•Student and Parent Orientation Programs (e.g., panels, resource fairs, etc.)
•Student Leadership Conferences/Organizations
•“Don’t Cancel That Class:” Offer to conduct a workshop for a faculty’s class when there is a sudden cancellation of a guest lecturer/speaker.
•Academic Advisor Meetings: Establish a “cross-referral” of students who need guidance.
2. Low-Cost Marketing:
Marketing to Parents:
•Resources for Parents on Career Center Website: links to “Myths & Facts about Career Planning” and “How Parents Can Help their Student,” etc.
•Mailings Sent to Permanent Home Addresses: Send postcards or folded, unsealed newsletter mailings to the permanent home addresses of students during breaks.
Establish a “marketing focus” for the Career Center’s promotional/outreach efforts to identify with particular populations. Examples include:
•Year in School: Freshman, Sophomore, Junior, Senior, Transfer Students
•Housing Units: Outreach to dorms and residence hall community centers.
In addition to core workshops (i.e., resume writing, interview techniques, etc.), also provide workshops dealing with “softer” skills such as:
•Your First Year on the Job
3. Higher Cost Marketing:
Mobile Career Cart: The UCI Career Center purchased a refurbished golf cart and decorated it with removable signage and colorful questions marks. Signage included statements like “Is your resume ready?,” “Have you interned?” and “Got work skills?” The golf cart is driven around campus and stationed at a different location, as previously advertised in the campus newspaper. A Career Center member staffed the cart and answered student questions and distributed Career Center resources. Conducting a mini-resume critique and having the school mascot “ride along” for increased visibility are also options.
Promotional Products: e.g., self-stick notepads, dry-erase boards, pens, calendars, bookmarks, and bags. Ask students for their input!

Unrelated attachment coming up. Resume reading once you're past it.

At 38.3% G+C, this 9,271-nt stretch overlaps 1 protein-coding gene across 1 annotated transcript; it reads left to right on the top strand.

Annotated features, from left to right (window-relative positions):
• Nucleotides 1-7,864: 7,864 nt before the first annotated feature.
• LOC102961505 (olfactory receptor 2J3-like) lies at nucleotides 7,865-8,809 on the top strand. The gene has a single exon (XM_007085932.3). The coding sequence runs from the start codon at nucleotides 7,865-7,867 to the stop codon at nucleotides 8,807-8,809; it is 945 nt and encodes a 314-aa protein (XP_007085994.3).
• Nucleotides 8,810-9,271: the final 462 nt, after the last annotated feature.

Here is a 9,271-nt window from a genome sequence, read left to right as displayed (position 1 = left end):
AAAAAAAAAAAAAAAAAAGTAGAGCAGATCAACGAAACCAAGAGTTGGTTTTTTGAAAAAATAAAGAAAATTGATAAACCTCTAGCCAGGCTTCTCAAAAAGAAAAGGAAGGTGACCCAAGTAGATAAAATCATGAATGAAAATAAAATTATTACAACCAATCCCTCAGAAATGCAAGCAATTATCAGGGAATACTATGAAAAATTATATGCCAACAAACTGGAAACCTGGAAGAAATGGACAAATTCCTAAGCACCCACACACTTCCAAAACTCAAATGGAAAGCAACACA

Logo and Website: Unlimited web pages equal unlimited marketing and promotional opportunities. If you do not have the talent, time, or staff to create or update your website, promote it as a contest for students or make it an intern project. Remember that Millenials are “tech savvy,” therefore having a comprehensive, easy to navigate and user-friendly website is important.
Financial constraints have a “double impact” on Career Centers: reduced operational budget, and decreased employer-related revenue due to diminishing company recruitment efforts. However, Career Centers must continue to provide students with the tools and support necessary to successfully attain their life development goals. In times of limited budgets and constant changes in student populations, creative marketing is a necessary tool to effectively and efficiently create success!
May Lansigan, (B.A. Social Sciences, UCI) is the Marketing Coordinator for the University of California, Irvine Career Center. For over five years, she has been involved with launching new programs and services for undergraduates, graduate students, alumni and employers. Promotions, strategic marketing, advertising, consulting and program planning have all been her focus. May can be reached at